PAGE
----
Preliminary highly specialised technologies guidance on Akcea Therapeutics’ Tegsedi (inotersen) and Alnylam Pharmaceuticals’ Onpattro (patisiran) conclude that both therapies offer benefits for people with the condition in the short term by slowing progression of the disease and improving quality of life.
However, it is “uncertain” whether these benefits are maintained in the longer-term, and there were further in the economic modelling for both treatments, NICE said.
Consequently, cost-effectiveness estimates for both were “much higher” than the range that can be considered an appropriate use of NHS resources for highly specialised services, the Institute stressed.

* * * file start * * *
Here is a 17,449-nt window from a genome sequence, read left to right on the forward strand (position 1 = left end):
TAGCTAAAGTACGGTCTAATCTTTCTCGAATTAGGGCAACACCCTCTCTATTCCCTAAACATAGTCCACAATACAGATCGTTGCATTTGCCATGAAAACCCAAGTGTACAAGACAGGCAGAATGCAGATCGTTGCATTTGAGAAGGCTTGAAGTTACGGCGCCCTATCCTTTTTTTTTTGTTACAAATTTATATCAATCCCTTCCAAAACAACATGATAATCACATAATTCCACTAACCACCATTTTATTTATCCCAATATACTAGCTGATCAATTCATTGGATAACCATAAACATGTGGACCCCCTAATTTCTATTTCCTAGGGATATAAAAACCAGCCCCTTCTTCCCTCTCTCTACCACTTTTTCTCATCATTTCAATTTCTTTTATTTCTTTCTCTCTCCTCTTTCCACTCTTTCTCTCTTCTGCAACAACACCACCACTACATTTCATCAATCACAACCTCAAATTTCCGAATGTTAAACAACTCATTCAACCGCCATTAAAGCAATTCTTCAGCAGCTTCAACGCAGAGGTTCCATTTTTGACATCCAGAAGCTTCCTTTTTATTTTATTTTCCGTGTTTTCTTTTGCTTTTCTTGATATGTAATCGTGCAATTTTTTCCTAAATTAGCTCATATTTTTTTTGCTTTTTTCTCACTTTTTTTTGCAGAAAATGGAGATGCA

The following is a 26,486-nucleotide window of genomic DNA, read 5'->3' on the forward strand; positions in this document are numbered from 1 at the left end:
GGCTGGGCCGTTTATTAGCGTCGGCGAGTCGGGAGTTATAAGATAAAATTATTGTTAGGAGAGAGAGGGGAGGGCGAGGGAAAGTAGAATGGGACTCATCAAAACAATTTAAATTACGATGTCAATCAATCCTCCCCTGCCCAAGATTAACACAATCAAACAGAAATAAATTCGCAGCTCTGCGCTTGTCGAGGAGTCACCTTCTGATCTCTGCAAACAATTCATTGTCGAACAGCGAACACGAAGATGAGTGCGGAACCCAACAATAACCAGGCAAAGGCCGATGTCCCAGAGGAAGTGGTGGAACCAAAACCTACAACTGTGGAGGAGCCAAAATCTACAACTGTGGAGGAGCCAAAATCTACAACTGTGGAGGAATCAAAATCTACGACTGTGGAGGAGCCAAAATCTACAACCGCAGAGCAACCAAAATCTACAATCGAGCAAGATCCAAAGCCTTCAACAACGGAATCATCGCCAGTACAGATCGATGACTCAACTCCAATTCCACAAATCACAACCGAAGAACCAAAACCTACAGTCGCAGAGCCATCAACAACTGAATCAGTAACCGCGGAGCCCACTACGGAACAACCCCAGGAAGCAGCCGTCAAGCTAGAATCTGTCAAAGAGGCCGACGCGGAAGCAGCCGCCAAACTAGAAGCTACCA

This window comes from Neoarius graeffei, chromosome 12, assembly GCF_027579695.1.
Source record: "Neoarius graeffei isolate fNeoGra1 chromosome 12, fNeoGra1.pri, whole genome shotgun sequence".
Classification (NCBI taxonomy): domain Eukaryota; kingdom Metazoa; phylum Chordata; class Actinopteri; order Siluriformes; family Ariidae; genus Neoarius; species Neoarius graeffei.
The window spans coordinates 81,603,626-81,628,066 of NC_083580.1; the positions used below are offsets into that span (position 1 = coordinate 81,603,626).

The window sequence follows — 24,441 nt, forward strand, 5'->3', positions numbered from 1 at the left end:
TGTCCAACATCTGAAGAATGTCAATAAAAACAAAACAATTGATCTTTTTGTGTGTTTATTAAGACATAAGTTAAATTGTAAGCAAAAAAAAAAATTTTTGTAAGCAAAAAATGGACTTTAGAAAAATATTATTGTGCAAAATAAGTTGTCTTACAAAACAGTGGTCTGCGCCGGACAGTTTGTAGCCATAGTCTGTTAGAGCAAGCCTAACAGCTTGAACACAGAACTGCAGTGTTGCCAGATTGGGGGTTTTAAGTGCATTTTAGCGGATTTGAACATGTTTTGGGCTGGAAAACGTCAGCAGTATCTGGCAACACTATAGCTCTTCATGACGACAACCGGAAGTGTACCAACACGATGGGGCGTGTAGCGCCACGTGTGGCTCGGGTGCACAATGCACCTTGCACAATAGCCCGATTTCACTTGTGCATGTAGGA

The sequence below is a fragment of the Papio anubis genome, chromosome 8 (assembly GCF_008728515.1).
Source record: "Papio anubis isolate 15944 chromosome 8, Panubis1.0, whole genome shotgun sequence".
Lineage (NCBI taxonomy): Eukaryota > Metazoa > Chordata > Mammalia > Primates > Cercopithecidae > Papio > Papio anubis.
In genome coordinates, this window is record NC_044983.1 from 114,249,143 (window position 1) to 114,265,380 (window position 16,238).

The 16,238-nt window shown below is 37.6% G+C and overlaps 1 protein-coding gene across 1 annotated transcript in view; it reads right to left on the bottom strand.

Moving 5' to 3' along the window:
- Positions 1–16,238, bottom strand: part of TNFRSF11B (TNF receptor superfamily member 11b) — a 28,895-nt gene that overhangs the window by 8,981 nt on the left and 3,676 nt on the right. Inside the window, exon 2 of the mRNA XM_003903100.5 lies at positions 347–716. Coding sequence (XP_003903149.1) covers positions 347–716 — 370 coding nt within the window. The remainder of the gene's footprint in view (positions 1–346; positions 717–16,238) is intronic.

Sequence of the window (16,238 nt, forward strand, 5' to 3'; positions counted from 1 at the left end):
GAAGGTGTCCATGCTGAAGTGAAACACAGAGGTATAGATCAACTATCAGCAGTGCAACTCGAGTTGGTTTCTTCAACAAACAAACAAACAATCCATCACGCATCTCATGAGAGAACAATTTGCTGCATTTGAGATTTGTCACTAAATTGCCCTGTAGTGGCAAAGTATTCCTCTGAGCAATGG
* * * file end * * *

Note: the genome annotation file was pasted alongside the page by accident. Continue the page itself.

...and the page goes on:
hATTR is an ultra-rare (in England it is thought to affect around 150 people), inherited, progressively debilitating, and often fatal disease caused by mutations in the TTR gene, which cause abnormal amyloid proteins to accumulate and damage body organs and tissue, resulting in intractable peripheral sensory neuropathy, autonomic neuropathy, and/or cardiomyopathy.
There are no therapies available to treat the underlying cause of hATTR, so current treatments are limited and mainly focus on symptom relief and supportive care, including pain management, nutritional and mobility support and mitigation of the effects of the disease on other organs.